Initialize the output to a size large enough to accommodate the output data. The final size is expected to be smaller than `totalsamples`

due to decimation.

latency = floor((vecSize - 1)*(N/vecSize))+ 1+ N +(2+(vecSize + 1)*N)+ 9; dataOut = zeros(1,totalsamples+numFrames*latency); validOut = zeros(1,totalsamples+numFrames*latency); idx=0; for ij = 1:numFrames if scalar % scalar input with variable decimation for ii = 1:length(dataSamples{ij}) idx = idx+1; [dataOut(idx),validOut(idx)] = HDLCIC_maxR8(... dataSamples{ij}(ii),... true,... fi(varRValue(ij),0,12,0)); end for ii = 1:latency idx = idx+1; [dataOut(idx),validOut(idx)] = HDLCIC_maxR8(... fi(0,1,16,8),... false,... fi(varRValue(ij),0,12,0)); end else % vector input with fixed decimation for ii = 1:size(dataSamples{ij},2) idx = idx+1; [dataOut(idx),validOut(idx)] = HDLCIC_vec(... dataSamples{ij}(:,ii),... true); end for ii = 1:latency idx = idx+1; [dataOut(idx),validOut(idx)] = HDLCIC_vec(... fi(zeros(vecSize,1),1,16,8),... false); end end end

**Compare the Function Output with the Reference Data**

Compare the function results against the output from the `dsp.CICDecimation`

object.

cicOutput = dataOut(validOut==1); fprintf('\nHDL CIC Decimation\n'); difference = (abs(cicOutput-refOutput(1:length(cicOutput)))>0); fprintf('\nTotal number of samples differed between Behavioral and HDL simulation: %d \n',sum(difference));

HDL CIC Decimation Total number of samples differed between Behavioral and HDL simulation: 0

### Explore Latency of HDL CIC Decimation Object

The latency of the `dsp.HDLCICDecimation`

System object™ varies depending on how many integrator and comb sections your filter has, input vector size, and whether you enable gain correction. Use the `getLatency`

function to find the latency of a particular filter configuration. The latency is the number of cycles between the first valid input and the first valid output, assuming the input is continuously valid.

Create a `dsp.HDLCICDecimation`

System object™ and request the latency. The default filter has two sections, and gain correction is disabled.

hdlcic = dsp.HDLCICDecimation

hdlcic = dsp.HDLCICDecimation with properties: VariableDownsample: false DecimationFactor: 2 DifferentialDelay: 1 NumSections: 2 OutputDataType: 'Full precision' GainCorrection: false ResetIn: false

L_def = getLatency(hdlcic)

L_def = 5

Modify the filter object to have three integrator and comb sections. Check the resulting change in latency.

hdlcic.NumSections = 3; L_3sec = getLatency(hdlcic)

L_3sec = 6

Enable the gain correction on the filter object with vector input size 2. Check the resulting change in latency.

hdlcic.GainCorrection = true; vecSize = 2; L_wgain = getLatency(hdlcic,vecSize)

L_wgain = 25

## Algorithms

### CIC Decimation Filter

The transfer function of a CIC decimation filter is

$$H(z)={\left[{\displaystyle \sum _{k=0}^{RM-1}{z}^{-k}}\right]}^{N}=\frac{{\left(1-{z}^{-RM}\right)}^{N}}{{\left(1-{z}^{-1}\right)}^{N}}=\frac{1}{{\left(1-{z}^{-1}\right)}^{N}}\xb7\frac{{\left(1-{z}^{-RM}\right)}^{N}}{1}={H}_{\text{I}}{}^{N}(z)\xb7{H}_{\text{c}}{}^{N}(z),$$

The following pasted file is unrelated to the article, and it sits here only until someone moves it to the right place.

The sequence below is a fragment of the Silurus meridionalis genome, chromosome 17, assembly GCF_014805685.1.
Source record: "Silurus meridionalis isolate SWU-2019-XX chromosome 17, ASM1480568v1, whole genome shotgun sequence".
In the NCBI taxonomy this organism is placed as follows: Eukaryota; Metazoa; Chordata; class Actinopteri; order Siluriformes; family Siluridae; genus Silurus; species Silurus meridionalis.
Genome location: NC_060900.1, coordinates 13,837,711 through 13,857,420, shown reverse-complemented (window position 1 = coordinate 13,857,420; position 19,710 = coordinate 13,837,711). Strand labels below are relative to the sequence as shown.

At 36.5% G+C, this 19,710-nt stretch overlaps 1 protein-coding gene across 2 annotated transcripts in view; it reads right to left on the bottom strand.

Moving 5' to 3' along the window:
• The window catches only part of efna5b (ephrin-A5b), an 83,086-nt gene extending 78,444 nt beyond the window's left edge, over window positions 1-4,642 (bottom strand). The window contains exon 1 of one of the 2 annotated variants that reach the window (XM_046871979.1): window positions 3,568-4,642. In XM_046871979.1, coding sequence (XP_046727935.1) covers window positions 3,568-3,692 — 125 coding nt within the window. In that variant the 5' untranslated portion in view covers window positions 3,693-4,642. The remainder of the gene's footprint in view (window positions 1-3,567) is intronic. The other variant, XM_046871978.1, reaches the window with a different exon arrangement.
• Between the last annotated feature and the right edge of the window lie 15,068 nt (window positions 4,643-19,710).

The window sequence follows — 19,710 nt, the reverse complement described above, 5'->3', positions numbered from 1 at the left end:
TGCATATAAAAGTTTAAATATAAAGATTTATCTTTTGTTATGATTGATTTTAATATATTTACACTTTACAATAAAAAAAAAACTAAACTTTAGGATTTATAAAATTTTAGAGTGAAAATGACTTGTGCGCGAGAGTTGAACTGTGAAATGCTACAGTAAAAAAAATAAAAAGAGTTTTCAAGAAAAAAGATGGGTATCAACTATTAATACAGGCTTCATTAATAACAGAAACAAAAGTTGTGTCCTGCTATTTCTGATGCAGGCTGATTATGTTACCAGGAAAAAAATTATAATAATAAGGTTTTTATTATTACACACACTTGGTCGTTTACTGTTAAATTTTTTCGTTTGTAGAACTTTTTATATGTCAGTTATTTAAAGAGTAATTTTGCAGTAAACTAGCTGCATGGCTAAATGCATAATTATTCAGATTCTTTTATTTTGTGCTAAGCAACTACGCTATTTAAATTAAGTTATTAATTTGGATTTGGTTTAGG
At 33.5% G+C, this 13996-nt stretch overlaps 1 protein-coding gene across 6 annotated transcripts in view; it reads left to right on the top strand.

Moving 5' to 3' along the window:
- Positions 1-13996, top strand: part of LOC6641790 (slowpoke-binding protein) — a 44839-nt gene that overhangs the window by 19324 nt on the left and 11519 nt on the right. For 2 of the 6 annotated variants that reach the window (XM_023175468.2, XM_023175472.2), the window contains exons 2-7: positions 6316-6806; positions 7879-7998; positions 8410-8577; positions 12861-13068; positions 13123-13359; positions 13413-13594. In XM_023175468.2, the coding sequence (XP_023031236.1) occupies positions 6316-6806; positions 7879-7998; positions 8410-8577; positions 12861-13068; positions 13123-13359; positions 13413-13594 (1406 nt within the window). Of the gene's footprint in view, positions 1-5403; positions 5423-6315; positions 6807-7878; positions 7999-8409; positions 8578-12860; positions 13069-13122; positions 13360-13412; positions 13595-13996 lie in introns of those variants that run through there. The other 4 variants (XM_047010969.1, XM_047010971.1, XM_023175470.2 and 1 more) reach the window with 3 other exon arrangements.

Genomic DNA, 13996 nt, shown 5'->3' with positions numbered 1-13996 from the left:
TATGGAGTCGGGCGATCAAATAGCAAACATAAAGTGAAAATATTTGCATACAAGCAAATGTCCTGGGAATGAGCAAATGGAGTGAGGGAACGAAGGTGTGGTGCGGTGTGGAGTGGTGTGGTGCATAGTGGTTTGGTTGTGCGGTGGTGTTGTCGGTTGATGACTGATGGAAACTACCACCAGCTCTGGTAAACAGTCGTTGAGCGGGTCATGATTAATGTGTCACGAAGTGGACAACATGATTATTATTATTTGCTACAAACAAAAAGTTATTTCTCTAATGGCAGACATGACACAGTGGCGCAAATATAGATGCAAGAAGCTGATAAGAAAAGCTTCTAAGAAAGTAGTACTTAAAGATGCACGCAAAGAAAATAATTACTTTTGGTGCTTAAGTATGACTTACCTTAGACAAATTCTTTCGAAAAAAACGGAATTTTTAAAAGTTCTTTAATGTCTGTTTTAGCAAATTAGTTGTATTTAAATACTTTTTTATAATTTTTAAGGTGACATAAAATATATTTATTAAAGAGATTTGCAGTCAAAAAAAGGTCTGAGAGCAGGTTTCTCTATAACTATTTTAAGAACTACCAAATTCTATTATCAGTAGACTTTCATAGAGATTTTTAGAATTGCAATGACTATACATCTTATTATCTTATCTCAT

where

*H*_{I}is the transfer function of the integrator part of the CIC filter.*H*_{C}is the transfer function of the comb part of the CIC filter.*N*is the number of sections. The number of sections in a CIC filter is defined as the number of sections in either the comb part or the integrator part of the filter. This value does not represent the total number of sections throughout the entire filter.*R*is the decimation factor.*M*is the differential delay.

### CIC Filter Structure

The `dsp.HDLCICDecimation`

System object has the CIC filter structure shown in this figure. The structure consists of
*N* sections of cascaded integrators, a rate change factor of
*R*, and *N* sections of cascaded comb filters
[1].

Designs can put the unit delay in the integrator part of the CIC filter in either the feed-forward or feedback path. These two configurations yield an identical filter frequency response. However, the numerical outputs from these two configurations are different due to the latency of the paths. This System object puts the unit delay in the feed-forward path of the integrator.

### Fixed and Variable Decimation

The System object downsamples the integrator stage output using *R*, either the
fixed decimation rate provided using the DecimationFactor
property or the variable decimation rate provided using the `decimFactor`

input
argument. At the downsampler stage, the System object uses a counter to count the valid input samples, which depend on the
decimation rate. Whenever the decimation rate changes, the object resets and starts a new
calculation from the next sample. This mechanism prevents the System object from accumulating invalid values. Then, the System object provides the decimated output to the comb part.

### Gain Correction

The gain of the System object is given by $$Gain={(R\text{\hspace{0.17em}}\text{\hspace{0.17em}}\text{x}\text{\hspace{0.17em}}M)}^{N}$$.

where:

*R*is the`DecimationFactor`

property value.*M*is the`DifferentialDelay`

property value.*N*is the`NumSections`

property value.

The System object implements gain correction in two parts: coarse gain and fine gain. In coarse gain correction, the System object calculates the shift value, adds the shift value to the fractional bits to create a numeric type, and then performs bit-shift left. In fine gain correction, the System object divides the remaining gain with the coarse gain if the gain is not a power of 2 and then multiplies the coarse gain corrected value with the inverse value of fine gain. All possible shift and fine gain values are precalculated initially and stored in an array before the System object starts processing.

You can modify this equation as $$Gain={2}^{cGain}\text{\hspace{0.17em}}\text{x}\text{\hspace{0.17em}}\text{\hspace{0.17em}}fGain$$, where *cGain* means coarse gain and
*fGain* means fine gain.

$$cGain=floor({\mathrm{log}}_{2}Gain)$$

$$fGain=Gain/{2}^{cGain}=Gain\text{\hspace{0.17em}}\text{\hspace{0.17em}}\text{x}\text{\hspace{0.17em}}\text{\hspace{0.17em}}{2}^{-cGain}{}^{}$$

To perform `GainCorrection`

when the
`VariableDownsample`

property is enabled, the System object sets the output data type configured with the maximum decimation rate and